I met a girl the other week and was raving about your book and it turns out you had been at their house in sunny Seaford just days earlier helping them SORT, they said they loved you and had a great time!! 🙂

  6. I have a similar system (when I use it) called “do, post, file or bin”.
    I use four wooden clothes pegs each with one of these words written on it. Each piece of paper that comes into the house gets clipped into one of the pegs until it’s ready to move on. The “bin” peg gets emptied every time I finish dealing with a bunch of paper. The system works when I work the system. Corny but true.

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  8. Hi Lissanne,
    It sounds like a great system. Thank you for sharing. Just a question about the File It pile. What do I do with this pile as it can be big and overwelming at times? I’m also a teacher. Do you think that teachers should have a 5th pile for school filing which is separate from personal filing? What’s the easiest and quickest method? Thanks so much.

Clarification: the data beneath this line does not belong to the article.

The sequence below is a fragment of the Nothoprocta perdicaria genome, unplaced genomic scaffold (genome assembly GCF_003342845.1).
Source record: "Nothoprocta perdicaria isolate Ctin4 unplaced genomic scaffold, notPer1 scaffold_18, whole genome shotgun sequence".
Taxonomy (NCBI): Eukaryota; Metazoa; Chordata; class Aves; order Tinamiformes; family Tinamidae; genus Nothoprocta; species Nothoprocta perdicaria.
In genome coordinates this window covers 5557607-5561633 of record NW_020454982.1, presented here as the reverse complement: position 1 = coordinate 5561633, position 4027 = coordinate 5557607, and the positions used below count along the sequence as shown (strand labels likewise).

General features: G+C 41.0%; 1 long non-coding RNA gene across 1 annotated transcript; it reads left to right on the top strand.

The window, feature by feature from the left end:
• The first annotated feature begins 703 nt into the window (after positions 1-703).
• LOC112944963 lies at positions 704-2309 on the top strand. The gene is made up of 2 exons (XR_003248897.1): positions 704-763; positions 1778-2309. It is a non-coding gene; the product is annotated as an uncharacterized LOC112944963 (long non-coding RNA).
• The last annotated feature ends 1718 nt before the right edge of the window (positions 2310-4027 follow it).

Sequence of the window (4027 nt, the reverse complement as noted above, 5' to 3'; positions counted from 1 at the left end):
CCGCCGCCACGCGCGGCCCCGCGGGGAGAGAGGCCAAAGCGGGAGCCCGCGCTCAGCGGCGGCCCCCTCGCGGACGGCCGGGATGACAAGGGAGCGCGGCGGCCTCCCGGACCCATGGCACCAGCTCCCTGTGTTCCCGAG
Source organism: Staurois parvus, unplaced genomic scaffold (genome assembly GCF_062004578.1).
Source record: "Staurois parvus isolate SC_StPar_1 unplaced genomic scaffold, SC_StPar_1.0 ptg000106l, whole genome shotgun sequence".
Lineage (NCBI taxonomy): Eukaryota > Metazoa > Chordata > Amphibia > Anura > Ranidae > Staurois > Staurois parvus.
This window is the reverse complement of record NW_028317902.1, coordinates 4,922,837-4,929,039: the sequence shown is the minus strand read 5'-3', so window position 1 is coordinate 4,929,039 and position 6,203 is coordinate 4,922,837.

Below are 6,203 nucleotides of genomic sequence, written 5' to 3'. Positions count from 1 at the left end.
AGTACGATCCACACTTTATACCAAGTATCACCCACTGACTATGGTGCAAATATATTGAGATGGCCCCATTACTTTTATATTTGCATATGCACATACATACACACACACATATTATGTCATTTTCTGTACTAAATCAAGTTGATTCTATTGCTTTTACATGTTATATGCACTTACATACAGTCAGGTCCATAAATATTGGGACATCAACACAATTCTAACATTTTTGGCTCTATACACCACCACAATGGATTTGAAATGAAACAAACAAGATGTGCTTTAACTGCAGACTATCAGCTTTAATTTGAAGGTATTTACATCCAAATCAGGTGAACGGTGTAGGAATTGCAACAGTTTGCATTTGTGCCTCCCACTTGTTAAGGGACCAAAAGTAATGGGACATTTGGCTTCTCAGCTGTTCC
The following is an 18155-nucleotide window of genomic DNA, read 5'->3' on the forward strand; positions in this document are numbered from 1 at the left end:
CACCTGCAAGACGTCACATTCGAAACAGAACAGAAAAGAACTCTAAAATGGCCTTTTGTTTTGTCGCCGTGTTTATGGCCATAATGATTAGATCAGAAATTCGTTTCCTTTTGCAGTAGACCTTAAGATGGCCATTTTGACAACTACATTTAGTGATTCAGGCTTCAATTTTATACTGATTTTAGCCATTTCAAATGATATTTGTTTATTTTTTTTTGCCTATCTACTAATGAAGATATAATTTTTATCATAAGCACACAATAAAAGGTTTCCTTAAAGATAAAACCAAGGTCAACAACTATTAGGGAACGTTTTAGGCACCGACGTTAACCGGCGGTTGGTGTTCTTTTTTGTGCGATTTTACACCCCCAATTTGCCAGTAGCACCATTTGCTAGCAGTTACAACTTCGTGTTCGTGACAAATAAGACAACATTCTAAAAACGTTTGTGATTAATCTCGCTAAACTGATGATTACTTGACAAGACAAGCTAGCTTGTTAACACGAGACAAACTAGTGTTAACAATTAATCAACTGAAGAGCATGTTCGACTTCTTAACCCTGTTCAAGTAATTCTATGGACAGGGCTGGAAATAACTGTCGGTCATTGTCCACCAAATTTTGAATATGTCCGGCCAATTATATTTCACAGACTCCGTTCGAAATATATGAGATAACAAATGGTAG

• Hi Mel!

      My book, SORTED! the ultimate guide to organising your life – once and for all talks a bit more about pre-filing as a strategy. Feel free to check out a copy at the library or to purchase a signed copy from our webstore. If the filing pile gets too large, start FILING! And yes, it’s perfectly ok to have two filing piles (one for school and one for personal). Do hope this helps 🙂

  9. Hi Lisanne, I would love some advise about how to keep receipts – from the big items with a warranty through to clothing and everyday grocery receipts. What do you suggest as this has always been a problem area for me.

    • Hey Joanne, Angelina’s idea (below) might suit you, but the first trick is to Flick any receipts that don’t matter – for example, unless you have a kitty/household budget, do you really need groceries receipts?

      Receipts for major purchases can be kept in one file, as can clothes or personal purchases, but you will need to cull the latter regularly. After all, if you’ve worn the cardi for a year and it’s not proven faulty, you won’t be needing the receipt!